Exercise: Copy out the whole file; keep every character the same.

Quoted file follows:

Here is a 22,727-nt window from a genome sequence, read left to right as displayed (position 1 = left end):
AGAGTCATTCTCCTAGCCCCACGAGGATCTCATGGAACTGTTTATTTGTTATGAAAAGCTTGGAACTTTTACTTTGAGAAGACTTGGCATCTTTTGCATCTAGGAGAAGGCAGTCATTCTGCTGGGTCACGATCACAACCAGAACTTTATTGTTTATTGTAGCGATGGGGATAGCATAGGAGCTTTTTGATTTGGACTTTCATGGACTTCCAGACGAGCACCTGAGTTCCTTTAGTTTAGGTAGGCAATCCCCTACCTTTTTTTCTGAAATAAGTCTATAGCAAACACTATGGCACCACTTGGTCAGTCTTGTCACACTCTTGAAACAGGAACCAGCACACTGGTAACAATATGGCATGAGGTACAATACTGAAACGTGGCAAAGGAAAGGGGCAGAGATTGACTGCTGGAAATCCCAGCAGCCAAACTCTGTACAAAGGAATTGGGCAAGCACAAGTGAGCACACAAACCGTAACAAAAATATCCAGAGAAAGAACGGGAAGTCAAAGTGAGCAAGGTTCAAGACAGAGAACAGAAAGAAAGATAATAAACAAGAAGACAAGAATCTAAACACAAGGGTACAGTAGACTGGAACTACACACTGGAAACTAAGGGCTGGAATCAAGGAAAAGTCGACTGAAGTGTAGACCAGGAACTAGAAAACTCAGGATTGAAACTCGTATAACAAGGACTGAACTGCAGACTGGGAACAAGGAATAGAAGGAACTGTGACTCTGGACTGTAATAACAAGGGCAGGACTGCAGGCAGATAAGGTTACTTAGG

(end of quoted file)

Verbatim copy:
Here is a 22,727-nt window from a genome sequence, read left to right as displayed (position 1 = left end):
AGAGTCATTCTCCTAGCCCCACGAGGATCTCATGGAACTGTTTATTTGTTATGAAAAGCTTGGAACTTTTACTTTGAGAAGACTTGGCATCTTTTGCATCTAGGAGAAGGCAGTCATTCTGCTGGGTCACGATCACAACCAGAACTTTATTGTTTATTGTAGCGATGGGGATAGCATAGGAGCTTTTTGATTTGGACTTTCATGGACTTCCAGACGAGCACCTGAGTTCCTTTAGTTTAGGTAGGCAATCCCCTACCTTTTTTTCTGAAATAAGTCTATAGCAAACACTATGGCACCACTTGGTCAGTCTTGTCACACTCTTGAAACAGGAACCAGCACACTGGTAACAATATGGCATGAGGTACAATACTGAAACGTGGCAAAGGAAAGGGGCAGAGATTGACTGCTGGAAATCCCAGCAGCCAAACTCTGTACAAAGGAATTGGGCAAGCACAAGTGAGCACACAAACCGTAACAAAAATATCCAGAGAAAGAACGGGAAGTCAAAGTGAGCAAGGTTCAAGACAGAGAACAGAAAGAAAGATAATAAACAAGAAGACAAGAATCTAAACACAAGGGTACAGTAGACTGGAACTACACACTGGAAACTAAGGGCTGGAATCAAGGAAAAGTCGACTGAAGTGTAGACCAGGAACTAGAAAACTCAGGATTGAAACTCGTATAACAAGGACTGAACTGCAGACTGGGAACAAGGAATAGAAGGAACTGTGACTCTGGACTGTAATAACAAGGGCAGGACTGCAGGCAGATAAGGTTACTTAGG